Driver Quartering

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Summary: Alignment process for steam locomotive drivers

Steam locomotive drivers are quartered. The crank pins are set 90 degrees apart. Without quartering, it would be difficult to start the locomotive.

Many railroads had the right side crank pins leading the left. When the right rods were at their lowest point (the "bottom quarter") the left side was on front dead center. The Pennsylvania Railroad was the largest user of left-hand lead locomotives. The theory was because the PRR had so much multiple-track territory; the most solid part of a multiple-track roadbed is toward the center, and since the side of a locomotive that has the lead is the side that pounds the track hardest, PRR wanted the locomotive to pound the most solid part of the roadbed - the left-hand side.

The process of aligning the pins is called quartering. This is done in a purpose-built jig. All the drivers must be quartered in the same manner to avoid binding, caused by one driver not being in phase with the others. All must be done at the same time, using the same jig, as no two jigs are alike.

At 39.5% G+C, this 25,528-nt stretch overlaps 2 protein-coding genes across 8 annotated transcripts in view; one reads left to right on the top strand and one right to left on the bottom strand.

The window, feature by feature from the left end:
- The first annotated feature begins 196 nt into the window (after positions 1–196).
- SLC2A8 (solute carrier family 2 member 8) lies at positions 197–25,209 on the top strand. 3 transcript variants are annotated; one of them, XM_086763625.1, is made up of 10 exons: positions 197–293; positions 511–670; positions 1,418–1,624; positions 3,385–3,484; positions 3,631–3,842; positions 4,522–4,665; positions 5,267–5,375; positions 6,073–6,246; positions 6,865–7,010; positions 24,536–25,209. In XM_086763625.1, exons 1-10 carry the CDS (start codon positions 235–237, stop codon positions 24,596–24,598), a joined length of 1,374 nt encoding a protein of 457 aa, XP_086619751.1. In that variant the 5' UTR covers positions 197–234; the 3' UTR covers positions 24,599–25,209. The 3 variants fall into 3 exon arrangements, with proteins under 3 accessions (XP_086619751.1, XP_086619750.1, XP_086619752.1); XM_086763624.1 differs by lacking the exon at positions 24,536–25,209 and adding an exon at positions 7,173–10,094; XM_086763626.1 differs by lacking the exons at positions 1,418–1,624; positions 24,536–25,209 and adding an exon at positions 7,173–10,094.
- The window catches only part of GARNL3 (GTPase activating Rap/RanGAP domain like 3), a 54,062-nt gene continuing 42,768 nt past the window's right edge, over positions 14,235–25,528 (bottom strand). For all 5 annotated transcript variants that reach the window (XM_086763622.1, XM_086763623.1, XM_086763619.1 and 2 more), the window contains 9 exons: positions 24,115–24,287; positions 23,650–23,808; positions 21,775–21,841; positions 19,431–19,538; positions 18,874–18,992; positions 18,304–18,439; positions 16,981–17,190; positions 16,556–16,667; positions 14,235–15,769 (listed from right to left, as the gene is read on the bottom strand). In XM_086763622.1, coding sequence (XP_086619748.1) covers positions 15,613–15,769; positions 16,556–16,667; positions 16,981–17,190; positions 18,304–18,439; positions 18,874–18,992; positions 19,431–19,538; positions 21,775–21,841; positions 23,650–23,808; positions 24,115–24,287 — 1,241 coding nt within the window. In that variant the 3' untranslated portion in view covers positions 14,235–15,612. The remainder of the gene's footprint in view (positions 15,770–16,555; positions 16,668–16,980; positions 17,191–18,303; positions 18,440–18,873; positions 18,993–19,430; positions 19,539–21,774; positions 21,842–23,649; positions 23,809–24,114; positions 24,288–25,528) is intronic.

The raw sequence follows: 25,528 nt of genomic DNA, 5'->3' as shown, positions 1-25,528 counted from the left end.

When working on a steam locomotive, quartering is very important. If the drive train binds or jams, the decoder could be damaged or destroyed. Older brass may need this checked and adjusted to obtain smooth operation before conversion to DCC. Quartering is a big job, requiring time and patience. The entire drivetrain must be adjusted and any corrections made so the wheels will rotate freely. When re-assembling a steam locomotive mechanism, it should roll freely in forward and reverse with light pressure pushing it (before the gearbox is assembled). Any jamming or binding of the motion will need correction before installing the gears and completing the project.

As a rule, if the engine runs fine, do not mess with it. The process of aligning, adjusting and quartering should only be done if there are problems. Tolerances are in the range of a few thousands of an inch.

In real life, a locomotive could not start if the drivers were not quartered. They also spent a lot of time adjusting and shimming bearing blocks to line up the wheels correctly with respect to the rest of the rotating assembly.

NWSL makes a number of specialized tools for maintaining locomotives, such as pullers for removing wheels from the axle. They also sell gearboxes, motors and wheel sets. For more info and tools, see the NorthWest Shortline Website